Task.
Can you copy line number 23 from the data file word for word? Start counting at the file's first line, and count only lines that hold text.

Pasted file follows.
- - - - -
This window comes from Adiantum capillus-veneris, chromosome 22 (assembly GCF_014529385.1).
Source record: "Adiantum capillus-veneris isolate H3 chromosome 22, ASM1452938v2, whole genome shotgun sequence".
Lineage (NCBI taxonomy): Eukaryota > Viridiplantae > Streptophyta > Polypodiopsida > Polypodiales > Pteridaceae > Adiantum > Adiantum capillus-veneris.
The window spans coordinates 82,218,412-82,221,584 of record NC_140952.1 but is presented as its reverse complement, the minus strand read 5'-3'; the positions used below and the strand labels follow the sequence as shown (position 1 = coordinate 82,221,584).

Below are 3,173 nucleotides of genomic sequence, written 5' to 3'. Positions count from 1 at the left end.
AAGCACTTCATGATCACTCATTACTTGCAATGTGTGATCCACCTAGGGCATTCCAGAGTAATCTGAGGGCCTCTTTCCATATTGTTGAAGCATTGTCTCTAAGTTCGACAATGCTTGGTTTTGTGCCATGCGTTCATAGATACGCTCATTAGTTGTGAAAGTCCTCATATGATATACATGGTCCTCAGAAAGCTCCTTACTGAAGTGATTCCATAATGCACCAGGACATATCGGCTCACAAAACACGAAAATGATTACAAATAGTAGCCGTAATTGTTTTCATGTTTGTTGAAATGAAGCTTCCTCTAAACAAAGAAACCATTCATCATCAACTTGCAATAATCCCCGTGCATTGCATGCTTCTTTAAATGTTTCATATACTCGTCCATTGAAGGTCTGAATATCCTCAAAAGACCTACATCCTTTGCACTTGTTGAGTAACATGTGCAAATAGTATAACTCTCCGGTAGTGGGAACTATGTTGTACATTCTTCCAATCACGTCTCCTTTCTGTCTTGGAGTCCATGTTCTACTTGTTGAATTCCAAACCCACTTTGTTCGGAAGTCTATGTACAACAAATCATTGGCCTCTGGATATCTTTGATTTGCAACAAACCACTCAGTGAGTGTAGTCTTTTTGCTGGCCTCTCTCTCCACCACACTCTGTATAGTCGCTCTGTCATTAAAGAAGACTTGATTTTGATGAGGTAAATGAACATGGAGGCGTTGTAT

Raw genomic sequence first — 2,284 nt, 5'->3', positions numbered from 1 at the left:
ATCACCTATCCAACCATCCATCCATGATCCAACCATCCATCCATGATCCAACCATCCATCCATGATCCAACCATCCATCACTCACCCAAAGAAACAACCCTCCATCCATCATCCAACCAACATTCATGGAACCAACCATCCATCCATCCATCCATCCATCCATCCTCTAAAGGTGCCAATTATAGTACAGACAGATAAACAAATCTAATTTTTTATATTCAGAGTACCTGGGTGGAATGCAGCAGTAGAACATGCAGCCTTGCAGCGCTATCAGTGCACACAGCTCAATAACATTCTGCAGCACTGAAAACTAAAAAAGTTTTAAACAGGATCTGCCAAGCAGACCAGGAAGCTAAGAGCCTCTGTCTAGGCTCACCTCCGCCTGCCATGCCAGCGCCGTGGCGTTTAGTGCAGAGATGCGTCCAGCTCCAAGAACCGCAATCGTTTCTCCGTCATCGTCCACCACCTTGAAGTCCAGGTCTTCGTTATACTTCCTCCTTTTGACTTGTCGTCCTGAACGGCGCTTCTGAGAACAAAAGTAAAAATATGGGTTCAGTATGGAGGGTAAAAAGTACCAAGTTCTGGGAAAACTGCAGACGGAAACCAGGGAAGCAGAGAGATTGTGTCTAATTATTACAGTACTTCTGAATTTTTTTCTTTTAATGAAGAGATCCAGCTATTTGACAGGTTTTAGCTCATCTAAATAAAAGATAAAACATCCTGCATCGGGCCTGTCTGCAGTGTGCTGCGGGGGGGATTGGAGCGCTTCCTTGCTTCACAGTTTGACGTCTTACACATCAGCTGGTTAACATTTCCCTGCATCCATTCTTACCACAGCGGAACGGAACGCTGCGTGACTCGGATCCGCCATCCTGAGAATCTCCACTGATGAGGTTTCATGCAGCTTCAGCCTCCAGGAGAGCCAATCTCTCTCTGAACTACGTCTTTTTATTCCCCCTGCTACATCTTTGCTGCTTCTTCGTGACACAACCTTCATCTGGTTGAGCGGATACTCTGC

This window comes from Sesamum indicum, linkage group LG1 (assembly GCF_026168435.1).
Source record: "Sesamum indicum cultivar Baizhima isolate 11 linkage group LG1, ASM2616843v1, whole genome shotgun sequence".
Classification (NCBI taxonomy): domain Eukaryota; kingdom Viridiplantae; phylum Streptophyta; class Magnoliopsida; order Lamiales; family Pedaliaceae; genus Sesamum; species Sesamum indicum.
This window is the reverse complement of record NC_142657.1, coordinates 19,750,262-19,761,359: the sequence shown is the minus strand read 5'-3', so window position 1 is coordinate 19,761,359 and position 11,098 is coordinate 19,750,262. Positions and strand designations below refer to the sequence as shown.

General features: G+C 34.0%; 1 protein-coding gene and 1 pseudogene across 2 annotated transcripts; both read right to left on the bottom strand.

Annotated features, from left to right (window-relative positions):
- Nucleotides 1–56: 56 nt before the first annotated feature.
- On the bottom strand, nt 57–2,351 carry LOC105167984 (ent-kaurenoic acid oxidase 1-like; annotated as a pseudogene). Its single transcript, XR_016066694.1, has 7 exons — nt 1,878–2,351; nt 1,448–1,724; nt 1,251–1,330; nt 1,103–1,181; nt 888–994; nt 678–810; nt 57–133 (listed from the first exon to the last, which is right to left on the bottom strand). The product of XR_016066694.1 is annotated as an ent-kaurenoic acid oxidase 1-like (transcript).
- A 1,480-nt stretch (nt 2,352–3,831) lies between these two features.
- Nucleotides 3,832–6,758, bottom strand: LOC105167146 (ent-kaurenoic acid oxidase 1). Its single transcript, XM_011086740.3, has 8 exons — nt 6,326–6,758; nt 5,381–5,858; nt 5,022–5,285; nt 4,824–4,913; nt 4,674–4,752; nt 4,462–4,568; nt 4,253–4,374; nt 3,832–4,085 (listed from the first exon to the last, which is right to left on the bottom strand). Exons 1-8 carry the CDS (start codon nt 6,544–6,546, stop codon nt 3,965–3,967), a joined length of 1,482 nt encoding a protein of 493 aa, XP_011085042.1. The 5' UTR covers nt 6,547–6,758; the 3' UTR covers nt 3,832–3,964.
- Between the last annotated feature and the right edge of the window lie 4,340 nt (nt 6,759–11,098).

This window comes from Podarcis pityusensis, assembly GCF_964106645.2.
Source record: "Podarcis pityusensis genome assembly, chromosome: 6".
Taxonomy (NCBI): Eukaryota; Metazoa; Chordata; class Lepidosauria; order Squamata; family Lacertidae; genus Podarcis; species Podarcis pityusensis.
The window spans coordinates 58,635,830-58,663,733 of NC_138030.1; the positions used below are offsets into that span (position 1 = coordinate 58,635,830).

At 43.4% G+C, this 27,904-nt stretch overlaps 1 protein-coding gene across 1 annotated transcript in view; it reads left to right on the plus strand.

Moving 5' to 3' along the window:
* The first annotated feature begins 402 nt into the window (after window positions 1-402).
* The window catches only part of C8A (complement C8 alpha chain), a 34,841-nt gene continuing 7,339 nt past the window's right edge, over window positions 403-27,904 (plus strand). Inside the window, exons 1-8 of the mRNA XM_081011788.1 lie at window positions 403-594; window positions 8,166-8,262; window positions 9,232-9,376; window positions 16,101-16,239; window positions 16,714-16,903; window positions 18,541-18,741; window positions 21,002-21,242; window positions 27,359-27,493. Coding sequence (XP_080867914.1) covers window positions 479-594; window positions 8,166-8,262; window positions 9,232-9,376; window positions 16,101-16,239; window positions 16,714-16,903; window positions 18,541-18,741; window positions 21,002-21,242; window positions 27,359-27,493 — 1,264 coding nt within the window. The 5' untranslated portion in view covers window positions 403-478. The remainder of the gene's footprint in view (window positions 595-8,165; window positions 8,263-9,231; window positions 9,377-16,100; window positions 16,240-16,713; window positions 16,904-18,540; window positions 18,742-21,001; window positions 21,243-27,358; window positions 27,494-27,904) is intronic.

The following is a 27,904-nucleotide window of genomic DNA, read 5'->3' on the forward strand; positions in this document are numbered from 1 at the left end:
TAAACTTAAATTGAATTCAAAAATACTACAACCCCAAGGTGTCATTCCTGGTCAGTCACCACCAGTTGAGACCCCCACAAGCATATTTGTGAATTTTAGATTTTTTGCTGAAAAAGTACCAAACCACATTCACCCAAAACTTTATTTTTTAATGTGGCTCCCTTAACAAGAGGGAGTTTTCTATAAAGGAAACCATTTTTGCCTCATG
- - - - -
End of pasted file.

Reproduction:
The window spans coordinates 58,635,830-58,663,733 of NC_138030.1; the positions used below are offsets into that span (position 1 = coordinate 58,635,830).